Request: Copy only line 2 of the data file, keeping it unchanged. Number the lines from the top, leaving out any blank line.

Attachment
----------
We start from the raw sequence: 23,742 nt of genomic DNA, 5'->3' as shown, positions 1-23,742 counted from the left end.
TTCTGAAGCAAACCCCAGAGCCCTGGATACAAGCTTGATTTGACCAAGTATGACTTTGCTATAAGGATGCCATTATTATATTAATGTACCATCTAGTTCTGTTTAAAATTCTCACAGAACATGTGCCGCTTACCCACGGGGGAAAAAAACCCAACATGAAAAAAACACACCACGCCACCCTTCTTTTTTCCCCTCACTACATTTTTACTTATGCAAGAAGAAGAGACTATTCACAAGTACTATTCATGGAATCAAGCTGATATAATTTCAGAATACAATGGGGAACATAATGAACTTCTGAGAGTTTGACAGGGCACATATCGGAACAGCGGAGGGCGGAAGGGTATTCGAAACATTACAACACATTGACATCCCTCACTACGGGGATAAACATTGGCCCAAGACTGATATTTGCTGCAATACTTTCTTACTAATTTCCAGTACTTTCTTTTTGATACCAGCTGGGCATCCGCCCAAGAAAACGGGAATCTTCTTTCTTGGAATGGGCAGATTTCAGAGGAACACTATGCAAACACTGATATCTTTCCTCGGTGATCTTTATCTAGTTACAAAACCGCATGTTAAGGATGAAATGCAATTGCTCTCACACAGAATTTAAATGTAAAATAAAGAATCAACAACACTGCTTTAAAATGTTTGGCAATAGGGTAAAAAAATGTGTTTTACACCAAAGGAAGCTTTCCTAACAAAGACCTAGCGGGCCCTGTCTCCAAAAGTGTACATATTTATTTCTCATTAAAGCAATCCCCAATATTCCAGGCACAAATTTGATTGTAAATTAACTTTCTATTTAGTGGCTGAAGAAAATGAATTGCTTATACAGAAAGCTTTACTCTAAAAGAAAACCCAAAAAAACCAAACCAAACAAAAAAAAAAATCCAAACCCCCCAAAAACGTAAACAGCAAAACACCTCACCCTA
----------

TTCTGAAGCAAACCCCAGAGCCCTGGATACAAGCTTGATTTGACCAAGTATGACTTTGCTATAAGGATGCCATTATTATATTAATGTACCATCTAGTTCTGTTTAAAATTCTCACAGAACATGTGCCGCTTACCCACGGGGGAAAAAAACCCAACATGAAAAAAACACACCACGCCACCCTTCTTTTTTCCCCTCACTACATTTTTACTTATGCAAGAAGAAGAGACTATTCACAAGTACTATTCATGGAATCAAGCTGATATAATTTCAGAATACAATGGGGAACATAATGAACTTCTGAGAGTTTGACAGGGCACATATCGGAACAGCGGAGGGCGGAAGGGTATTCGAAACATTACAACACATTGACATCCCTCACTACGGGGATAAACATTGGCCCAAGACTGATATTTGCTGCAATACTTTCTTACTAATTTCCAGTACTTTCTTTTTGATACCAGCTGGGCATCCGCCCAAGAAAACGGGAATCTTCTTTCTTGGAATGGGCAGATTTCAGAGGAACACTATGCAAACACTGATATCTTTCCTCGGTGATCTTTATCTAGTTACAAAACCGCATGTTAAGGATGAAATGCAATTGCTCTCACACAGAATTTAAATGTAAAATAAAGAATCAACAACACTGCTTTAAAATGTTTGGCAATAGGGTAAAAAAATGTGTTTTACACCAAAGGAAGCTTTCCTAACAAAGACCTAGCGGGCCCTGTCTCCAAAAGTGTACATATTTATTTCTCATTAAAGCAATCCCCAATATTCCAGGCACAAATTTGATTGTAAATTAACTTTCTATTTAGTGGCTGAAGAAAATGAATTGCTTATACAGAAAGCTTTACTCTAAAAGAAAACCCAAAAAAACCAAACCAAACAAAAAAAAAAATCCAAACCCCCCAAAAACGTAAACAGCAAAACACCTCACCCTA